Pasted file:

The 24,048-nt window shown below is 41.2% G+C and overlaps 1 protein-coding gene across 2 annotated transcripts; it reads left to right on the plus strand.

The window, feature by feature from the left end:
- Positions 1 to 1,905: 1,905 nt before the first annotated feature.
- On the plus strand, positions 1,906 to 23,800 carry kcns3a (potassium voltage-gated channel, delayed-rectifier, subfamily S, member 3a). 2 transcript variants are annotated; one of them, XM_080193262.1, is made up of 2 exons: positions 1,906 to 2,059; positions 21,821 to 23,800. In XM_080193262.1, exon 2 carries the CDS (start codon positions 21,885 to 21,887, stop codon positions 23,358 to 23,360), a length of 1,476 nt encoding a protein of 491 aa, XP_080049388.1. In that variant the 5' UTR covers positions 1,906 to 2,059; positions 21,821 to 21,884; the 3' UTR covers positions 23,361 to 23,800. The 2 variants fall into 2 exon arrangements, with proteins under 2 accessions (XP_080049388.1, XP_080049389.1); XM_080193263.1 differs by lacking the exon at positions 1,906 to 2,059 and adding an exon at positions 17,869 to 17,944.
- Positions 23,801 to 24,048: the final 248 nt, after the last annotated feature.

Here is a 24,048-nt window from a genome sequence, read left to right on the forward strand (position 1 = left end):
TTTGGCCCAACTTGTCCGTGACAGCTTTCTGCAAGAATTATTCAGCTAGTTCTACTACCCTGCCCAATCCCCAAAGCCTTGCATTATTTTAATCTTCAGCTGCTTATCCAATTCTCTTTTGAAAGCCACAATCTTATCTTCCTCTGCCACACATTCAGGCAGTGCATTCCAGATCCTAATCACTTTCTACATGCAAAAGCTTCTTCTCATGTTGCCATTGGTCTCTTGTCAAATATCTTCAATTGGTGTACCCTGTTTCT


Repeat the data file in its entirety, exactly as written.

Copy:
The 24,048-nt window shown below is 41.2% G+C and overlaps 1 protein-coding gene across 2 annotated transcripts; it reads left to right on the plus strand.

The window, feature by feature from the left end:
- Positions 1 to 1,905: 1,905 nt before the first annotated feature.
- On the plus strand, positions 1,906 to 23,800 carry kcns3a (potassium voltage-gated channel, delayed-rectifier, subfamily S, member 3a). 2 transcript variants are annotated; one of them, XM_080193262.1, is made up of 2 exons: positions 1,906 to 2,059; positions 21,821 to 23,800. In XM_080193262.1, exon 2 carries the CDS (start codon positions 21,885 to 21,887, stop codon positions 23,358 to 23,360), a length of 1,476 nt encoding a protein of 491 aa, XP_080049388.1. In that variant the 5' UTR covers positions 1,906 to 2,059; positions 21,821 to 21,884; the 3' UTR covers positions 23,361 to 23,800. The 2 variants fall into 2 exon arrangements, with proteins under 2 accessions (XP_080049388.1, XP_080049389.1); XM_080193263.1 differs by lacking the exon at positions 1,906 to 2,059 and adding an exon at positions 17,869 to 17,944.
- Positions 23,801 to 24,048: the final 248 nt, after the last annotated feature.

Here is a 24,048-nt window from a genome sequence, read left to right on the forward strand (position 1 = left end):
TTTGGCCCAACTTGTCCGTGACAGCTTTCTGCAAGAATTATTCAGCTAGTTCTACTACCCTGCCCAATCCCCAAAGCCTTGCATTATTTTAATCTTCAGCTGCTTATCCAATTCTCTTTTGAAAGCCACAATCTTATCTTCCTCTGCCACACATTCAGGCAGTGCATTCCAGATCCTAATCACTTTCTACATGCAAAAGCTTCTTCTCATGTTGCCATTGGTCTCTTGTCAAATATCTTCAATTGGTGTACCCTGTTTCT